Bottom Line: Plasma levels of oxidizable lipids were significantly associated with lipid and protein oxidation products.Overall, plasma antioxidant capacity was significantly and consistently lower from clinical onset onwards.Consequently, tight lipid and glycometabolic control may have therapeutic potential by diminishing oxidative tissue-damaging effects of hyperglycaemia.

View Article: PubMed Central - PubMed

Affiliation: Biochemistry and Molecular Biology Research Center, Autonomous University, Barcelona, Spain.

ABSTRACT
Oxidative stress has been implicated as a mechanism underlying hyperglycaemia-associated cellular damage and could play a role in the development of diabetes-related complications. This study aimed to evaluate the significance of changes in oxidant-antioxidant status in 176 child and adolescent diabetic patients at clinical onset, during disease progression and when early microvascular complications appeared. Indicative lipid and protein oxidation markers and antioxidant defence activity were measured in plasma and correlated with clinical data, diabetes duration, long-term glycometabolic control and serum lipids. Compared with their respective age-matched controls, diabetic patients had greater oxidative damage to lipids and proteins, demonstrated through the analysis of hydroperoxides, lipoperoxides and oxidation protein products, all of which were significantly raised at onset, decreased during the first 1.5 years of evolution and rose progressively thereafter. Plasma levels of oxidizable lipids were significantly associated with lipid and protein oxidation products. Overall, plasma antioxidant capacity was significantly and consistently lower from clinical onset onwards. These results suggest that insulin therapy in the first year improved metabolic and oxidant homeostasis and consequently hyperglycaemia-derived biomolecular oxidative damage. Diabetes-associated hyperlipidaemia is related to lipid and protein oxidation processes, which supports the concept of glucose toxicity and lipotoxicity being interrelated. The greatest increase in lipid and protein oxidative damage biomarkers in young diabetic patients with premature microangiopathy points to oxidative stress as a possible contributing mechanism of microvascular dysfunction. Consequently, tight lipid and glycometabolic control may have therapeutic potential by diminishing oxidative tissue-damaging effects of hyperglycaemia.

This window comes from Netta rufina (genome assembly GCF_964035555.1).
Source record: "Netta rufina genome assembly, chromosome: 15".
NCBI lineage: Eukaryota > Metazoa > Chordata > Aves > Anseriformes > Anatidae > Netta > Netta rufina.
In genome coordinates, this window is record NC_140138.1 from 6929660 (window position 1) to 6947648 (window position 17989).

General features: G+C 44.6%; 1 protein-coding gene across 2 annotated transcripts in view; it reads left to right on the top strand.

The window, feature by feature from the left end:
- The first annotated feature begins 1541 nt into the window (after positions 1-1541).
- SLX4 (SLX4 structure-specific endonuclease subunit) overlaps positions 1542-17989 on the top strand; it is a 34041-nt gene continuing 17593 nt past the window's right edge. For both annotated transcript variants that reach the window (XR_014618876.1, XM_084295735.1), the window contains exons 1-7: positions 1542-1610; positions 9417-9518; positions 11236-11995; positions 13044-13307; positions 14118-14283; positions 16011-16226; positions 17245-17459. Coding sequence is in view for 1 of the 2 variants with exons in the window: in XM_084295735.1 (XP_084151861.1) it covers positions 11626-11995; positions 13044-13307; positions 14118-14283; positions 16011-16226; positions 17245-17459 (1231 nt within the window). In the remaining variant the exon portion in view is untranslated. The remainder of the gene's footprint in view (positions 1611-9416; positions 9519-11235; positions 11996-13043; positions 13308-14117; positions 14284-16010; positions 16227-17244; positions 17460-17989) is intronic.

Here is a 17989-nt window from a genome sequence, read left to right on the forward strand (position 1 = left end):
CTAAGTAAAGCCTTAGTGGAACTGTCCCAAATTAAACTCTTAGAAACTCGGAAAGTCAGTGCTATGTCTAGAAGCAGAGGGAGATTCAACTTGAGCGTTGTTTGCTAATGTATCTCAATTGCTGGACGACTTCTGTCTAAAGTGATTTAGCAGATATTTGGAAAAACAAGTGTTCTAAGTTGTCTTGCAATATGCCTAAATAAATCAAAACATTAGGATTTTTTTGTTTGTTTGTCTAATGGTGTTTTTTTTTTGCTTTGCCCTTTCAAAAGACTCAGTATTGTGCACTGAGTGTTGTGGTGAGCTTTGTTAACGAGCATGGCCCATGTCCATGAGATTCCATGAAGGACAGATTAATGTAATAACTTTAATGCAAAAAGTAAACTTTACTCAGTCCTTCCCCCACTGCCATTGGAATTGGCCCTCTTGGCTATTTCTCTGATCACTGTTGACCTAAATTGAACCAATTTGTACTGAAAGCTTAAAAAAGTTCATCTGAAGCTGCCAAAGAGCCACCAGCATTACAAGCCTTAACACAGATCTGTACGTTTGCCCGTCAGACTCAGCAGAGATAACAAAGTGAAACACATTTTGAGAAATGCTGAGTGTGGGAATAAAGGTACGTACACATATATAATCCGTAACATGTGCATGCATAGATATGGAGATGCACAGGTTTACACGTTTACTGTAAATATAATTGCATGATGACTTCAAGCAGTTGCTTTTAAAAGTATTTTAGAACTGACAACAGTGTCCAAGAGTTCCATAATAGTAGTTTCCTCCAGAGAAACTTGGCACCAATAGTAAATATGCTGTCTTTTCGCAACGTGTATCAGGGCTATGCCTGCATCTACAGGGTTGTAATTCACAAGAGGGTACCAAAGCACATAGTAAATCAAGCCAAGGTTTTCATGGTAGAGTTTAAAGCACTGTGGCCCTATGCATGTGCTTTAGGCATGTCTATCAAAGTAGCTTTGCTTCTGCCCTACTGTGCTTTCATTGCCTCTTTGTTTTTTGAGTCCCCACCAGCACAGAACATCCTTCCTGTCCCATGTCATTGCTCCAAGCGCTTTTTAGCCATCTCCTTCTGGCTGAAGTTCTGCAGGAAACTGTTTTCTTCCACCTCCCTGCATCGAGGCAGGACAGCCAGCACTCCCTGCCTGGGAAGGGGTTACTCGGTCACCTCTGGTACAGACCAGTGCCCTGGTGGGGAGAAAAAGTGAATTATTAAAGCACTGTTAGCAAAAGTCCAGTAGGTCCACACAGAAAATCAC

Show MeSH
Related in: MedlinePlus